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From Torstein Krause Johansen <torsteinkrausew...@gmail.com>
Subject Re: Complex queries & results
Date Mon, 06 Jun 2011 12:12:22 GMT
Hi Benjamin,

and thanks for your comments.

On 31/05/11 22:11, Benjamin Young wrote:
> On 5/27/11 5:16 AM, Torstein Krause Johansen wrote:

>>> ?group=true&group_level=2&startkey=["2011-05-26"]&endkey=["2011-05-27",
>>> {}]
>>>
>>> results in:
>>>
>>> {
>>> "key": ["2011-05-26", "Lisa"],
>>> "value": 1
>>> },
>>> {
>>> "key": ["2011-05-26", "John"],
>>> "value": 2
>>> },
>>> {
>>> "key": ["2011-05-27", "John"],
>>> "value": 1
>>> }
>>>
>>> You can of course emit not just days, but also weeks, months,
>>> quarters if that's what you always want. If it arbitrary and you need
>>> to aggregate the names afterwards from this smaller set, yo should do
>>> it in the client (whoever calls CouchDB to get this information out).
>>
>> Mhmm, ok, thanks for explaining this.
>>
>> It means though, that for every unique time stamp that a_name has an
>> entry, there will be a corresponding count returned (like the three
>> you listed above).
>>
>> Hence, if a_name has 1000 entries at slightly different times within
>> the time range I'm searching for (my created_at includes seconds), I
>> will get 1000 such entries back.
>
> It really just depends on what you want to count/reduce/etc. If you only
> want a count of the names (and don't want additional
> granularity--name+year counts) then just return the name as the index.
> If you want the count of names by year/month/day, etc, then return those
> *after* the name, so you can add specificity by incrementing your
> group_level param.

There's probably, something I haven't understood here. If I add my 
search fields after a_name, then how can I limit my search on start and 
endkey when a_name cannot be included in the start and end keys (since 
the name is what I want to count on)?

Just to be sure, I want to re-state what I want: I have documents with 
the following fields:

{
     one_id : 1,
     another_id : 22,
     created_at : "2011-05-26 23:22:11",
     a_name : "Lisa"
}

I want to be able to search all occurrences with a combination of the 
three first ones as query parameters and then count the number of a_name 
occurrences within each of these search collections.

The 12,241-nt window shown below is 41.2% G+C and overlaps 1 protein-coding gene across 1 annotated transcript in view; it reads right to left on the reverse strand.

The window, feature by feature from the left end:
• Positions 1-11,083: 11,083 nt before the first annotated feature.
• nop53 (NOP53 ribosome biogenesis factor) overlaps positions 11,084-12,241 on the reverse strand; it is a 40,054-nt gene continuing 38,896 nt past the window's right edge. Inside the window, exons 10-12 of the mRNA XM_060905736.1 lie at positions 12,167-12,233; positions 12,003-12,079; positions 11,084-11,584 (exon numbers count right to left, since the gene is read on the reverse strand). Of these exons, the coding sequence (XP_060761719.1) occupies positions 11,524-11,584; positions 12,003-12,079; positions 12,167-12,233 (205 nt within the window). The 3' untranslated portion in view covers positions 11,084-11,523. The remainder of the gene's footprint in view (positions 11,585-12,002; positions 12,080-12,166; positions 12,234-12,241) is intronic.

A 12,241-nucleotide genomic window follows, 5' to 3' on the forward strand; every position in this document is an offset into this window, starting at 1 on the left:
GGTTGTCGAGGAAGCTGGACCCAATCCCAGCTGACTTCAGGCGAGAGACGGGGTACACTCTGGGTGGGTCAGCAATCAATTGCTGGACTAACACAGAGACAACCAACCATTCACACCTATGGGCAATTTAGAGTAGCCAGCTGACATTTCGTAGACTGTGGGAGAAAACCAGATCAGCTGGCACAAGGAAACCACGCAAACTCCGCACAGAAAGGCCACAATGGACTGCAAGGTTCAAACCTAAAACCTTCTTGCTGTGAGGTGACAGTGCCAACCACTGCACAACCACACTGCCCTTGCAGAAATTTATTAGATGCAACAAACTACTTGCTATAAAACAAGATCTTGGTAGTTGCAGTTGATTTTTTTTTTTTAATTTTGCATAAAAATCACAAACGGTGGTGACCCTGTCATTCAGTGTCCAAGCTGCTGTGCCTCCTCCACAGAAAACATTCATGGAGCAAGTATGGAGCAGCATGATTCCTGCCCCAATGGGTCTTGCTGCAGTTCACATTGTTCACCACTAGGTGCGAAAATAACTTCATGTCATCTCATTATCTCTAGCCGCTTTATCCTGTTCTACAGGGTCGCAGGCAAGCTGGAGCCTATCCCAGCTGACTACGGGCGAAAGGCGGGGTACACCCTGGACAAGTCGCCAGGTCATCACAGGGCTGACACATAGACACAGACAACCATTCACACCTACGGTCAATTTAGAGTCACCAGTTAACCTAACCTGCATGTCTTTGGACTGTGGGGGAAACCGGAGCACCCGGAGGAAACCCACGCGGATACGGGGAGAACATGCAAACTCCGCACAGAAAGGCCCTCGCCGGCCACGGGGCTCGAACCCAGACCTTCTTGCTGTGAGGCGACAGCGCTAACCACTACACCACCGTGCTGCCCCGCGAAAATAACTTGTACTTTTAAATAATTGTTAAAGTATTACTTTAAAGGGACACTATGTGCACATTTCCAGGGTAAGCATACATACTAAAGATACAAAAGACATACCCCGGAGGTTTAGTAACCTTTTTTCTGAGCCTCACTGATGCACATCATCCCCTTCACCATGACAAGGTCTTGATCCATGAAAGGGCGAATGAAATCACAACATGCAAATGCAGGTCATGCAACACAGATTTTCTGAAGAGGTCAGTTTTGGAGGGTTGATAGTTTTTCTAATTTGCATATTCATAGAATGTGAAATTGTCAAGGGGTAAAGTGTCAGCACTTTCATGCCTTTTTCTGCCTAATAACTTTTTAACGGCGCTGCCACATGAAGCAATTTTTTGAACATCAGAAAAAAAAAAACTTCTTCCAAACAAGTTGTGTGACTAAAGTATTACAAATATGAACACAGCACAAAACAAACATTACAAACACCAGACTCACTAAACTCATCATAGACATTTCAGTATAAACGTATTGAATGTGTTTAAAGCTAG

There will be many entries like the one above (say 30.000), where the 
only difference is the created_at field. Searching for these variable 
parameters:

     one_id=1,
     another_id=22,
     created_at > "2011-05-26 23:30:00"
     created_at < "2011-05-27 01:00:00"

I want to end up with a dictionary listing the names and their count 
matching the search parameters:

{
    "Lisa" : 132
    "John" : 16
}

If I put [created_at, one_id, another_id, a_name] in the key, I can use 
the start and end keys :
?group=true&
group_level=4&
startkey=["2011-05-26 23:30:00",1,22]&
endkey=["2011-05-27 01:00:00",2,23]

I will get results like these:
{
   "key": ["2011-05-26 23:30:10", 1, 22, "Lisa"],
   "value": 1
},
{
   "key": ["2011-05-26 23:30:12", 1, 22, "Lisa"],
   "value": 3
},
{
   "key": ["2011-05-26 23:33:43", 1, 22, "Lisa"],
   "value": 5
},
[..]

Giving me a quite big result set, since there's so many hits where the 
created_at is slightly different.

> Alternatively, if you want to count *just* the names and *just* the
> dates, you'll need two indexes ones for names and one for dates as you
> can't "skip" the key groups (as your example tried to do with [{},...].
>
> Basically, you'll need an additional view/index for each key you're
> wanting to count + whatever output you want to make the counting more
> granular (in this case, date).

Mhmm. So in this case, it means I need an index for one_id, another_id 
and a_name (three ones)? If yes, I'm puzzled as to how I can make use of 
these indexes just with one GET request?

[..]

Initially, I got something working for my use case, using two indexes, 
one to get the a_name values based based on the search queries a_value, 
another_value & created_at. Querying the second index, I got the number 
of occurrences for a_name within the hits returned from the first query.

However, this didn't feel optimal (although I've read posts on the 
mailing list of people doing two batches of queries before), so I tried 
to go down a different road, as described above.

Best regards,

-Torstein

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